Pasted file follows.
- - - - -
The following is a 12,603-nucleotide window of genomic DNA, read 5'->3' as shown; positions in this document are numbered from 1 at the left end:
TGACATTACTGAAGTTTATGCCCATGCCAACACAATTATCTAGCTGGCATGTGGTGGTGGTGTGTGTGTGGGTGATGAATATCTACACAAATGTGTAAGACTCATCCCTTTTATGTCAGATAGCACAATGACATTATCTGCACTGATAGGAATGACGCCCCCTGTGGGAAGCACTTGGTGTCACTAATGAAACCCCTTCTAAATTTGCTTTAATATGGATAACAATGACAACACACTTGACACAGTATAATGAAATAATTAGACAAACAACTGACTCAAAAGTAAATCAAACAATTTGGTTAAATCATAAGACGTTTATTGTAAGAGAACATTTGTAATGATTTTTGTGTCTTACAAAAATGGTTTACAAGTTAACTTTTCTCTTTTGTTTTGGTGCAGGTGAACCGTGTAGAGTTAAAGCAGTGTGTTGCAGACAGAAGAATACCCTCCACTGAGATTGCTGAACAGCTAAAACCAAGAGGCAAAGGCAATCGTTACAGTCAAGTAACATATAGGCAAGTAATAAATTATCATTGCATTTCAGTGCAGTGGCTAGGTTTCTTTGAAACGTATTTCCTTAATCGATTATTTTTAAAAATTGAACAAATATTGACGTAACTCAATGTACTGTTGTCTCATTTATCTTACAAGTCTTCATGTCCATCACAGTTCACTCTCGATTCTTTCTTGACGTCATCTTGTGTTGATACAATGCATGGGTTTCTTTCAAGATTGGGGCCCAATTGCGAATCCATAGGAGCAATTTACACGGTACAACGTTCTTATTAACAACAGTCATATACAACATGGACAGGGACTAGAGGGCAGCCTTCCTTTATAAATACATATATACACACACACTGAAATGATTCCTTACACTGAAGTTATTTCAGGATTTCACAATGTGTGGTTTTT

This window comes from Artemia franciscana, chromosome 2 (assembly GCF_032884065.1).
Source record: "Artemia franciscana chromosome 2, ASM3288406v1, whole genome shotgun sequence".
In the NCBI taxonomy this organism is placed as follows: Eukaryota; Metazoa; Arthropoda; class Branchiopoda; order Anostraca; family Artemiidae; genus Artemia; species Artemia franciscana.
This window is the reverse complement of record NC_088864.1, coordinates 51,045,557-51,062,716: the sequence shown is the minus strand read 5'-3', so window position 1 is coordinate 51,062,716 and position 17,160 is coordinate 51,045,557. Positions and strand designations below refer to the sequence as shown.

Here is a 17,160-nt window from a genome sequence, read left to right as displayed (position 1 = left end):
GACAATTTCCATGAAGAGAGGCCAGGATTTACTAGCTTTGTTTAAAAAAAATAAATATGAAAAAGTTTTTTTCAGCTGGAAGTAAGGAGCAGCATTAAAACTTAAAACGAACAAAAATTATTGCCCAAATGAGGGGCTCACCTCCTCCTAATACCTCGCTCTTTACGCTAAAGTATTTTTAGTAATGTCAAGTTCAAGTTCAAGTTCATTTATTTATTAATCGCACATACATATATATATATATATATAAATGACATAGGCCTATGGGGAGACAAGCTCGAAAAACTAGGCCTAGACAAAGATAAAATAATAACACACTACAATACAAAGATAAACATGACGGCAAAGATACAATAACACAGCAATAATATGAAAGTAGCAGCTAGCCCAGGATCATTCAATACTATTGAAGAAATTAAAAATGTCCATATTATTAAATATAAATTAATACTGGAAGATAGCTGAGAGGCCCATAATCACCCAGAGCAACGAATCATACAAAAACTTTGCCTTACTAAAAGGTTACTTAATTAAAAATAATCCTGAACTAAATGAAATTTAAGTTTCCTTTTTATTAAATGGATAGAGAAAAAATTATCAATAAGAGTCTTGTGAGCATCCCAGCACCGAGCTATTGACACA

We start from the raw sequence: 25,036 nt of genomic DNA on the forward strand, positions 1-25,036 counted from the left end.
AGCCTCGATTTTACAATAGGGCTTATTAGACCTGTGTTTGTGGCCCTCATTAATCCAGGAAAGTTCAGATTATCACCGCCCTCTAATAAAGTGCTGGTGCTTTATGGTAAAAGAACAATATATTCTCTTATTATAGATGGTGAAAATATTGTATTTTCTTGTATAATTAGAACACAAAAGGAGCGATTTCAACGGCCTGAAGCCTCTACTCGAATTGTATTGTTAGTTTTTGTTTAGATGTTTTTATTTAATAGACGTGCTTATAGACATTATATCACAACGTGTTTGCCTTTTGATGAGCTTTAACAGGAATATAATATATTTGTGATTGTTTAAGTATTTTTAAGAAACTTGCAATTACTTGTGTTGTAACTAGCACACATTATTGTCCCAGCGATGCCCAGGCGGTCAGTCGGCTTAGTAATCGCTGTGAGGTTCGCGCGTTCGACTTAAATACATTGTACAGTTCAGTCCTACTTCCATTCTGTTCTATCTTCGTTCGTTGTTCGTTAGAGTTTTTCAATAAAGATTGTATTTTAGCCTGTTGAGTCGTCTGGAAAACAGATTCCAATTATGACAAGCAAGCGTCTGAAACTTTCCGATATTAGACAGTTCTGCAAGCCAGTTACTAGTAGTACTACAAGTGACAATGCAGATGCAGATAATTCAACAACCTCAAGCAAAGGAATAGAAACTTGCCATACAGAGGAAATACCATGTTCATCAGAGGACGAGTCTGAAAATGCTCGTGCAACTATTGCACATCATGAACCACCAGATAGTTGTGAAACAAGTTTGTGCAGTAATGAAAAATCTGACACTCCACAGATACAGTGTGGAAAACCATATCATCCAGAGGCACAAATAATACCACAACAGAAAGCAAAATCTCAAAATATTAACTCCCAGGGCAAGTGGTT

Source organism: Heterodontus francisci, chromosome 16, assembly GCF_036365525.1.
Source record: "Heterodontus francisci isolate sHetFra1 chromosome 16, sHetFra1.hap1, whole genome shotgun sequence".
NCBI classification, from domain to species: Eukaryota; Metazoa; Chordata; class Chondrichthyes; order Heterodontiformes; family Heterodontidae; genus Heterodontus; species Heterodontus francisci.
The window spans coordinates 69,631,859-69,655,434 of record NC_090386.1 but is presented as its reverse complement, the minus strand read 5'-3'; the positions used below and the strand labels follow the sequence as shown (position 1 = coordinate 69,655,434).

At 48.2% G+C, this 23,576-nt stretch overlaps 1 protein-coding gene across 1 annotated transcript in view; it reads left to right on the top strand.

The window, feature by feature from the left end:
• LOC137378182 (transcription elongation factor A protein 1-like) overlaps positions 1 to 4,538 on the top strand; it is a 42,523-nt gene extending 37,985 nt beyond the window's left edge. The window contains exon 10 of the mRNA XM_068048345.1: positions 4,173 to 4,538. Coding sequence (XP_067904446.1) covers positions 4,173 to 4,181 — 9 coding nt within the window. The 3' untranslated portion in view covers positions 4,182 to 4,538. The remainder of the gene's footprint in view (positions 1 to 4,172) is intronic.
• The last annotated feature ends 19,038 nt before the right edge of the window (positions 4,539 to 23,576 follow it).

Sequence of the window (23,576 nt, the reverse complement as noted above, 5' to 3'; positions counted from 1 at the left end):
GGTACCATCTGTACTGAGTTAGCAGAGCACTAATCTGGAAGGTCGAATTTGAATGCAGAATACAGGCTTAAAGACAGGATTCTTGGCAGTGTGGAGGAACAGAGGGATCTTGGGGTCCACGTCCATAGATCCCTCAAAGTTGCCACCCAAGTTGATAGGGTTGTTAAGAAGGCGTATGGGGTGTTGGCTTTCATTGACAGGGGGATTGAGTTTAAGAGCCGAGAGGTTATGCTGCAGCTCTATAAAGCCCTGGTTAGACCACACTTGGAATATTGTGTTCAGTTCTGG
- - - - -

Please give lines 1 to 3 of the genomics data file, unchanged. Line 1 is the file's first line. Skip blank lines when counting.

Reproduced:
The following is a 12,603-nucleotide window of genomic DNA, read 5'->3' as shown; positions in this document are numbered from 1 at the left end:
TGACATTACTGAAGTTTATGCCCATGCCAACACAATTATCTAGCTGGCATGTGGTGGTGGTGTGTGTGTGGGTGATGAATATCTACACAAATGTGTAAGACTCATCCCTTTTATGTCAGATAGCACAATGACATTATCTGCACTGATAGGAATGACGCCCCCTGTGGGAAGCACTTGGTGTCACTAATGAAACCCCTTCTAAATTTGCTTTAATATGGATAACAATGACAACACACTTGACACAGTATAATGAAATAATTAGACAAACAACTGACTCAAAAGTAAATCAAACAATTTGGTTAAATCATAAGACGTTTATTGTAAGAGAACATTTGTAATGATTTTTGTGTCTTACAAAAATGGTTTACAAGTTAACTTTTCTCTTTTGTTTTGGTGCAGGTGAACCGTGTAGAGTTAAAGCAGTGTGTTGCAGACAGAAGAATACCCTCCACTGAGATTGCTGAACAGCTAAAACCAAGAGGCAAAGGCAATCGTTACAGTCAAGTAACATATAGGCAAGTAATAAATTATCATTGCATTTCAGTGCAGTGGCTAGGTTTCTTTGAAACGTATTTCCTTAATCGATTATTTTTAAAAATTGAACAAATATTGACGTAACTCAATGTACTGTTGTCTCATTTATCTTACAAGTCTTCATGTCCATCACAGTTCACTCTCGATTCTTTCTTGACGTCATCTTGTGTTGATACAATGCATGGGTTTCTTTCAAGATTGGGGCCCAATTGCGAATCCATAGGAGCAATTTACACGGTACAACGTTCTTATTAACAACAGTCATATACAACATGGACAGGGACTAGAGGGCAGCCTTCCTTTATAAATACATATATACACACACACTGAAATGATTCCTTACACTGAAGTTATTTCAGGATTTCACAATGTGTGGTTTTT

This window comes from Artemia franciscana, chromosome 2 (assembly GCF_032884065.1).